Reactive Nitrogen Intermediate (RNI) Levels Inside and Outside Plasmodium Infected Red Blood Cells in Murine Malaria

Main Article Content

Hossein Nahrevanian
Michael J Dascombe



Malaria is one of the most important parasitic diseases in the world. In addition to numerous cytokines, nitric oxide (NO) is thought to be an important mediator and critical signaling molecule of malaria pathology and a target for novel drug therapy. This study has investigated the involvement of reactive nitrogen intermediates (RNI) in murine malaria, P. berghei parasitized and uninfected red blood cells (PRBC, URBC), in order to evaluate the actual level of RNI relating to intracellular and extracellular activities of Plasmodium.

In PRBC, nitrite reacts with Hb to form toxic nitrosothiol-Hb, met-Hb and hydrogen peroxide. NO may be the precursor of chemical species that are even more toxic, such as peroxinitrite or hydroxyl radicals. The RNI levels are measured in plasma as the surrounding medium for PRBC, however, understanding the quantitative level of NO production inside the PRBC seems to be important to elucidating the mechanism of parasite penetration into the RBC.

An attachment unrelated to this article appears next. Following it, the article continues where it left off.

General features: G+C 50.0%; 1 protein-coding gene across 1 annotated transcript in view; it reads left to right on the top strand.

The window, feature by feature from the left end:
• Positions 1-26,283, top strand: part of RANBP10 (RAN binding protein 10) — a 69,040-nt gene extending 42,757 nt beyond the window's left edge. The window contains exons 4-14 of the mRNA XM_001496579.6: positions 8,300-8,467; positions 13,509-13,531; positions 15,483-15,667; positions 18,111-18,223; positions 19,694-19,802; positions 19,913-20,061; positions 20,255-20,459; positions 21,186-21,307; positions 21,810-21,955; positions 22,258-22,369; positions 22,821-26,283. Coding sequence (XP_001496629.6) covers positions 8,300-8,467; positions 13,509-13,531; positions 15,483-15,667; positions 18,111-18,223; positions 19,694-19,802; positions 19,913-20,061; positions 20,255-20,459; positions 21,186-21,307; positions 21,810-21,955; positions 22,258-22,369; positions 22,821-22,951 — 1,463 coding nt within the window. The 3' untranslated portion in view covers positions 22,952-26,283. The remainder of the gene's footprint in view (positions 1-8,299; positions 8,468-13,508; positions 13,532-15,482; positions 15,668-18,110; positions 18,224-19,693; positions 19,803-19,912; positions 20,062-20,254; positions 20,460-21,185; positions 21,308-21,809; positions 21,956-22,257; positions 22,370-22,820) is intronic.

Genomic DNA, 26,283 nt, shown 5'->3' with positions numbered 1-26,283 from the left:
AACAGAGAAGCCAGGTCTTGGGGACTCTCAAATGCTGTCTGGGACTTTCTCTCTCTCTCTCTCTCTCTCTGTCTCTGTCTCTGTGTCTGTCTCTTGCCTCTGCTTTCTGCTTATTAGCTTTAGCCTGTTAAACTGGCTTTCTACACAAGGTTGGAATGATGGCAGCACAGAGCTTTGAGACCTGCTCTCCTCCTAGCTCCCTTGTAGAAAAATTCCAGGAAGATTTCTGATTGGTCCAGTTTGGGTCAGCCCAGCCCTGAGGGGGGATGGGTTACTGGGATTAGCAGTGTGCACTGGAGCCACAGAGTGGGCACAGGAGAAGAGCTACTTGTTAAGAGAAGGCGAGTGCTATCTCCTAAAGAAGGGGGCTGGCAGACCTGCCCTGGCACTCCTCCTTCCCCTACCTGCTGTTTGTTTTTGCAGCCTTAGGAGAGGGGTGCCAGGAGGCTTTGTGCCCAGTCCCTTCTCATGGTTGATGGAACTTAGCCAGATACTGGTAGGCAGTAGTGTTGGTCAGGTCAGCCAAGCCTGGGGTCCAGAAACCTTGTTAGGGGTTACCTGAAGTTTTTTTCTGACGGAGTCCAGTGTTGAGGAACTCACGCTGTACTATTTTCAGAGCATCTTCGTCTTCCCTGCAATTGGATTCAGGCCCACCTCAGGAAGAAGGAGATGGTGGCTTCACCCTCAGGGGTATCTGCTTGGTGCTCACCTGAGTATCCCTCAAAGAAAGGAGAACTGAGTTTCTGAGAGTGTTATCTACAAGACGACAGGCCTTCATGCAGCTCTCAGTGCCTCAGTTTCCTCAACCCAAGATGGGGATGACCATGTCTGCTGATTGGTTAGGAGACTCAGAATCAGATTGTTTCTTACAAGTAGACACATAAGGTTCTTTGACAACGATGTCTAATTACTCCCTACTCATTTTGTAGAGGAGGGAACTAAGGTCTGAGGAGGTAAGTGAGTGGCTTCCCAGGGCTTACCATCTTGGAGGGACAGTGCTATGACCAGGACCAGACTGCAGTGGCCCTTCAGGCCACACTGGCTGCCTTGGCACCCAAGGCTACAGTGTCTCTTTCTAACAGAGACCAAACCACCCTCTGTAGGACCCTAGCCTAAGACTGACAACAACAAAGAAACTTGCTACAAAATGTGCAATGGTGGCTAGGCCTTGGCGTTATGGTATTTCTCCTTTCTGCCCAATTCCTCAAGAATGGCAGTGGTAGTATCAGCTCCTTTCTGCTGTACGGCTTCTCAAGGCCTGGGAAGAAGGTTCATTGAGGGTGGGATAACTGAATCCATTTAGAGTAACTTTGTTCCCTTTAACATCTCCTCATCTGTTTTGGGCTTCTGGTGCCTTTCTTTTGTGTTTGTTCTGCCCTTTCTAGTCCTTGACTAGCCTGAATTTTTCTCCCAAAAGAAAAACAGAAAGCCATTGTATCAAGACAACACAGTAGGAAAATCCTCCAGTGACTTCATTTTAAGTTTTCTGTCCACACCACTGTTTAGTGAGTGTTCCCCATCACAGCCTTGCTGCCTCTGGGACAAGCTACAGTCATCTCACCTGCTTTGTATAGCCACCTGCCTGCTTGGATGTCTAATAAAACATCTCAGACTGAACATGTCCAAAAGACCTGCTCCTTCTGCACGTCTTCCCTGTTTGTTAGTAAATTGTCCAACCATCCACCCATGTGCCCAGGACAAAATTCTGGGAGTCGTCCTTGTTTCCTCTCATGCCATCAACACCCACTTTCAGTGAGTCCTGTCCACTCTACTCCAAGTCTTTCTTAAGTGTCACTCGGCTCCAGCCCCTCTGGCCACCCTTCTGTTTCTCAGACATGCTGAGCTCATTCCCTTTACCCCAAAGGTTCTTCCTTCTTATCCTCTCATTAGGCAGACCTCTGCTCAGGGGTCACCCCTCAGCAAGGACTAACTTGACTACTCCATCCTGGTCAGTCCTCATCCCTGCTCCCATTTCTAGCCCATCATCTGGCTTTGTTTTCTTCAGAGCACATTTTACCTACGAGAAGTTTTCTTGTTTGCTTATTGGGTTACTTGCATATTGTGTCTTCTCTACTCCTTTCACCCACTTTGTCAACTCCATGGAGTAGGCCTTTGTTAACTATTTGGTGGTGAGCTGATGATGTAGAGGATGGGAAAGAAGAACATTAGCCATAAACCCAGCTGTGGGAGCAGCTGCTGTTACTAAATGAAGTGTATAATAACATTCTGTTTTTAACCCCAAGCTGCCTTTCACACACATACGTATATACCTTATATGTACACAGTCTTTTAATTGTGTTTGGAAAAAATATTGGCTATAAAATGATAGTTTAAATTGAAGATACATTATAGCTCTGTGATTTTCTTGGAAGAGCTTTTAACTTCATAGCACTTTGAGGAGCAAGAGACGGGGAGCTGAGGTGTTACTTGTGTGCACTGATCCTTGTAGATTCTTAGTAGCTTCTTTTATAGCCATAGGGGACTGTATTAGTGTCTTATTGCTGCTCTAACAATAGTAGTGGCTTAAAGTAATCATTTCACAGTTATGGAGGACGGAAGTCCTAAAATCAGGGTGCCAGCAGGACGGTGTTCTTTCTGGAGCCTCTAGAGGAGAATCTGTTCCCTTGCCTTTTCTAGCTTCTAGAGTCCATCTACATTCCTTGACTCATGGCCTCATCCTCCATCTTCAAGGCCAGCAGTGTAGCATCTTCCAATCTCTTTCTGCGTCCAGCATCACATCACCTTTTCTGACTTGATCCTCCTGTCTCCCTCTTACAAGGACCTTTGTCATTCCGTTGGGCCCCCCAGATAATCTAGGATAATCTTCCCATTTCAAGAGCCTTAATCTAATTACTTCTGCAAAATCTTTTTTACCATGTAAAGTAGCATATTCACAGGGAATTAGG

The objective of this study was to measure RNI levels in both inside and outside the RBC during infection with Plasmodium as an intracellular parasite. It is suggested that NO or RNI is critical for intracellular parasites such as plasmodia. This experiment was carried out in two parts; in part A, the RNI levels were measured inside the PRBC and URBC of the host, and in part B, it was studied in plasma as an extracellular level of NO production. The results showed that the amounts of RNI levels inside the RBC were low at the baseline detection of Griess microassay (GMA). However, the RNI levels in the plasma of the malarial (47.7 ± 9.1 μM) and control groups (26.8 ± 2.1 μM) showed a significant difference (n = 5, P < 0.05). The exact mechanism(s) by which NO acts during malaria infection is not fully understood and requires more investigation.

Keywords : nitric oxide, RNI, malaria, Plasmodium, RBC, hemoglobin

Article Details

Original Articles